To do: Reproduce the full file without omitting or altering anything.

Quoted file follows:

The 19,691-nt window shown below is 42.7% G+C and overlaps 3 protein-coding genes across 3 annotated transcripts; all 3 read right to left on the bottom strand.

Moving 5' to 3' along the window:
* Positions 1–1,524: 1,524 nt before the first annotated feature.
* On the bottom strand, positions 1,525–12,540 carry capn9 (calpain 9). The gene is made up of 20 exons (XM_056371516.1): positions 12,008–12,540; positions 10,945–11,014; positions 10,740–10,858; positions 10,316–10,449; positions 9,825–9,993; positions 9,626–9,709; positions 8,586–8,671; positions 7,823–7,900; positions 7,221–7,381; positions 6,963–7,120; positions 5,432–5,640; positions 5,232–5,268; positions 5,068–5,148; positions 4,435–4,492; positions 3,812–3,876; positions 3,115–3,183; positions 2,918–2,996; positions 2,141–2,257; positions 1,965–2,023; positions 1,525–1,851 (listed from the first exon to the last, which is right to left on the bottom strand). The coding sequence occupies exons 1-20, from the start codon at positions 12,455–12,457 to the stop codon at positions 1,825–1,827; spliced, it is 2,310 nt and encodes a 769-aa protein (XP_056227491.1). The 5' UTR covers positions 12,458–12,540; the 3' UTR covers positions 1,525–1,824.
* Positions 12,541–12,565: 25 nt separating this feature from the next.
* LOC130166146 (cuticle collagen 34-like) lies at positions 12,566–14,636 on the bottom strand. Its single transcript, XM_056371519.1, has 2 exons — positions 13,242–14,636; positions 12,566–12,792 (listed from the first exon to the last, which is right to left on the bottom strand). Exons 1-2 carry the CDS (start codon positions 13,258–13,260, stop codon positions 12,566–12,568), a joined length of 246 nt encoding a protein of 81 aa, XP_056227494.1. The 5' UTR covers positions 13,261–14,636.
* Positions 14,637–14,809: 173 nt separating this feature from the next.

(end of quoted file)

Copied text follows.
The 19,691-nt window shown below is 42.7% G+C and overlaps 3 protein-coding genes across 3 annotated transcripts; all 3 read right to left on the bottom strand.

Moving 5' to 3' along the window:
* Positions 1–1,524: 1,524 nt before the first annotated feature.
* On the bottom strand, positions 1,525–12,540 carry capn9 (calpain 9). The gene is made up of 20 exons (XM_056371516.1): positions 12,008–12,540; positions 10,945–11,014; positions 10,740–10,858; positions 10,316–10,449; positions 9,825–9,993; positions 9,626–9,709; positions 8,586–8,671; positions 7,823–7,900; positions 7,221–7,381; positions 6,963–7,120; positions 5,432–5,640; positions 5,232–5,268; positions 5,068–5,148; positions 4,435–4,492; positions 3,812–3,876; positions 3,115–3,183; positions 2,918–2,996; positions 2,141–2,257; positions 1,965–2,023; positions 1,525–1,851 (listed from the first exon to the last, which is right to left on the bottom strand). The coding sequence occupies exons 1-20, from the start codon at positions 12,455–12,457 to the stop codon at positions 1,825–1,827; spliced, it is 2,310 nt and encodes a 769-aa protein (XP_056227491.1). The 5' UTR covers positions 12,458–12,540; the 3' UTR covers positions 1,525–1,824.
* Positions 12,541–12,565: 25 nt separating this feature from the next.
* LOC130166146 (cuticle collagen 34-like) lies at positions 12,566–14,636 on the bottom strand. Its single transcript, XM_056371519.1, has 2 exons — positions 13,242–14,636; positions 12,566–12,792 (listed from the first exon to the last, which is right to left on the bottom strand). Exons 1-2 carry the CDS (start codon positions 13,258–13,260, stop codon positions 12,566–12,568), a joined length of 246 nt encoding a protein of 81 aa, XP_056227494.1. The 5' UTR covers positions 13,261–14,636.
* Positions 14,637–14,809: 173 nt separating this feature from the next.